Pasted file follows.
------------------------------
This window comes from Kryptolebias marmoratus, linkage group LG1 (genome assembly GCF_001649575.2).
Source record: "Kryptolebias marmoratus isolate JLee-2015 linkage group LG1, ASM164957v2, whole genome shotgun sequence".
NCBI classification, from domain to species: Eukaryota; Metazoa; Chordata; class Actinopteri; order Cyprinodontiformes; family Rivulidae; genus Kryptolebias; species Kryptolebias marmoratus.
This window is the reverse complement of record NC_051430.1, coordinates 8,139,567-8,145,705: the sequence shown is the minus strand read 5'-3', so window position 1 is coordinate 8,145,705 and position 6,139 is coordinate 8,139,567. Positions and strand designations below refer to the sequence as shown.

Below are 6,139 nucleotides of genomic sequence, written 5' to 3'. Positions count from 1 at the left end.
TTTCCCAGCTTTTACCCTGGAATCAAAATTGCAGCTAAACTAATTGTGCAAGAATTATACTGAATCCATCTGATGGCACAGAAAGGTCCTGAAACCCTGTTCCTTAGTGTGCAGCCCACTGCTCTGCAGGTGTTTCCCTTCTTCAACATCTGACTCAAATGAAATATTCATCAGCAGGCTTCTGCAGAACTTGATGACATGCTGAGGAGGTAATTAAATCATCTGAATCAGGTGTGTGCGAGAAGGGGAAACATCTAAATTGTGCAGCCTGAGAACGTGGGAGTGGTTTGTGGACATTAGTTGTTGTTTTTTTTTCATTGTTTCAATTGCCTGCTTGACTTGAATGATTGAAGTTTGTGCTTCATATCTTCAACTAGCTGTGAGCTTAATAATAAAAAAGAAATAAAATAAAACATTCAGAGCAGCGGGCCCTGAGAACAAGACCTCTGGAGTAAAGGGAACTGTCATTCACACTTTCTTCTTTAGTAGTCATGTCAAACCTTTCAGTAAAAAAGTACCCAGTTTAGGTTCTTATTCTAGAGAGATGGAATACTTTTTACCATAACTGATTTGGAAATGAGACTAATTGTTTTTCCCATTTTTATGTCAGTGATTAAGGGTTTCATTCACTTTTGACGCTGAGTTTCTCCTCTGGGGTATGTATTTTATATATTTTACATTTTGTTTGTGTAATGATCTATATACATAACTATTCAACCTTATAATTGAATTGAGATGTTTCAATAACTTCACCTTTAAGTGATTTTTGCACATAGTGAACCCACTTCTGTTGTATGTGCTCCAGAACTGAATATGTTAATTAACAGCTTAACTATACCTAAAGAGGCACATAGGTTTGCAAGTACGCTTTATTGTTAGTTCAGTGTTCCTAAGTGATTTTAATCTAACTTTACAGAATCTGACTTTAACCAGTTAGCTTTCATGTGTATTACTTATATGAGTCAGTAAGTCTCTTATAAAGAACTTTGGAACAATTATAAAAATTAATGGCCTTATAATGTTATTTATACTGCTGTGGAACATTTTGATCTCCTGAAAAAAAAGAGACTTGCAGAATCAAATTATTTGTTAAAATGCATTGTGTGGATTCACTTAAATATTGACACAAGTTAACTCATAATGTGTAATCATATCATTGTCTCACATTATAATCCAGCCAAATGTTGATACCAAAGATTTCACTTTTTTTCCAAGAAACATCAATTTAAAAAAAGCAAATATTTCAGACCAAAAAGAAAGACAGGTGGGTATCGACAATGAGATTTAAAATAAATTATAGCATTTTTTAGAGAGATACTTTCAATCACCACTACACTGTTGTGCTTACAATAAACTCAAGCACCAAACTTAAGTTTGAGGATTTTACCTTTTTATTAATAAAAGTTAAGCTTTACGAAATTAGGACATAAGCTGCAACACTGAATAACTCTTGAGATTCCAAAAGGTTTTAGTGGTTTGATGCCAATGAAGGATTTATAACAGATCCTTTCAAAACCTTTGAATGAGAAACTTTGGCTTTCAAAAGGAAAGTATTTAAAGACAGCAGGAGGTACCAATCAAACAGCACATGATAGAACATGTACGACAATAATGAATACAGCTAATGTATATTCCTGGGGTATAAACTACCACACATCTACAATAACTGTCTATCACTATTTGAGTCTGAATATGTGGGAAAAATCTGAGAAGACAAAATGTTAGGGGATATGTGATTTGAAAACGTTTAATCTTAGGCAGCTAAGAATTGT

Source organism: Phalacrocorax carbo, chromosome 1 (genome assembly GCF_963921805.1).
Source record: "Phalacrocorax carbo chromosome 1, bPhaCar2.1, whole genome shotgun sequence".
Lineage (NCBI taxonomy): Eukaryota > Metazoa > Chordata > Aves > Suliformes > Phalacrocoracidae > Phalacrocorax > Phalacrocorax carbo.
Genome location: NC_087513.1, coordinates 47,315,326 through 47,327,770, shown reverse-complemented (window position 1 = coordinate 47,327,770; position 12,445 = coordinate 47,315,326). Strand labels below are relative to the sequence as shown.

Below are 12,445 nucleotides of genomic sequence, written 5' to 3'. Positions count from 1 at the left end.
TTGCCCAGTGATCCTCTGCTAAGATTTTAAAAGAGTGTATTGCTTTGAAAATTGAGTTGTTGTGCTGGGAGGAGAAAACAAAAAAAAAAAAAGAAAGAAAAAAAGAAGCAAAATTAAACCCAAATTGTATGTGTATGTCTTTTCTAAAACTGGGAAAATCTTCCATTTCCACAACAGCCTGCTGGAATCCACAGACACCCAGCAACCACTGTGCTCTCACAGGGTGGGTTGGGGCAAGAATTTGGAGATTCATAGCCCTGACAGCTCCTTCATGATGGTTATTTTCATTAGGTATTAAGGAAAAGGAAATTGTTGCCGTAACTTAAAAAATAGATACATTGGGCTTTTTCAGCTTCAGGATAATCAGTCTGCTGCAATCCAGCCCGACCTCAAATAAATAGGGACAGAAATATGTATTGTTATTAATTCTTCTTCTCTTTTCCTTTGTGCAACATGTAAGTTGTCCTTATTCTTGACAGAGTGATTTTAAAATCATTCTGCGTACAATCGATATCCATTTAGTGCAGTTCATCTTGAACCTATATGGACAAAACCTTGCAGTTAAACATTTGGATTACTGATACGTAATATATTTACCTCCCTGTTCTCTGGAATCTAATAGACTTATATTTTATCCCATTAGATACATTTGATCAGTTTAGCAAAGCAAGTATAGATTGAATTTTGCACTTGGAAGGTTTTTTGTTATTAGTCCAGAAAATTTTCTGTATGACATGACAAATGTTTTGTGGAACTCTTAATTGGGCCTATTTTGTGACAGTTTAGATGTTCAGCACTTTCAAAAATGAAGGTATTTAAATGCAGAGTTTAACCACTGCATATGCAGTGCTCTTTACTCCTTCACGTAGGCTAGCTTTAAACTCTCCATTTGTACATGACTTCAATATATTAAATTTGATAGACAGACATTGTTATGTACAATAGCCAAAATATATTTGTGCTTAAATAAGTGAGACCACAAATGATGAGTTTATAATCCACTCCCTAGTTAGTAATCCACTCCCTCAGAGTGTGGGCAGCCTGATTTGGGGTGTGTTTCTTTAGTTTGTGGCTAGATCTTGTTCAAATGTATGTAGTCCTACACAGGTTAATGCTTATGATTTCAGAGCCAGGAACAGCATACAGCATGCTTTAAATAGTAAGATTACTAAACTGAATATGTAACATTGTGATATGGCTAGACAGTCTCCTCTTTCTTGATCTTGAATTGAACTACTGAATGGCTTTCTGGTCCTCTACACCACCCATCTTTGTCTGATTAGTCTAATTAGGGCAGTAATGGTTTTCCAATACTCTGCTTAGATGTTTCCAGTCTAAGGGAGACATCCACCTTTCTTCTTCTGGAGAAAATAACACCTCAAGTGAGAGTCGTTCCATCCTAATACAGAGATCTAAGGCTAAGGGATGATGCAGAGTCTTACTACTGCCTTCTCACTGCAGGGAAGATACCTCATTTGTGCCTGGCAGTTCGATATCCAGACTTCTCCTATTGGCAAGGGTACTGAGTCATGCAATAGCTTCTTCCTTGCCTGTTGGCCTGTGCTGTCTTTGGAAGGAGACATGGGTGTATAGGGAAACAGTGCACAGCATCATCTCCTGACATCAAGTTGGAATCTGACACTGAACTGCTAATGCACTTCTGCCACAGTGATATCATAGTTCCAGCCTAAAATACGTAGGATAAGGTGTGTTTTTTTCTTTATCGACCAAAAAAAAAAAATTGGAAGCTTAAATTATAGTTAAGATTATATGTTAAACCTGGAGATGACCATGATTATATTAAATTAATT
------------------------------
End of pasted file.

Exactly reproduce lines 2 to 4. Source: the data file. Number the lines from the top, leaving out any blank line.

Source record: "Kryptolebias marmoratus isolate JLee-2015 linkage group LG1, ASM164957v2, whole genome shotgun sequence".
NCBI classification, from domain to species: Eukaryota; Metazoa; Chordata; class Actinopteri; order Cyprinodontiformes; family Rivulidae; genus Kryptolebias; species Kryptolebias marmoratus.
This window is the reverse complement of record NC_051430.1, coordinates 8,139,567-8,145,705: the sequence shown is the minus strand read 5'-3', so window position 1 is coordinate 8,145,705 and position 6,139 is coordinate 8,139,567. Positions and strand designations below refer to the sequence as shown.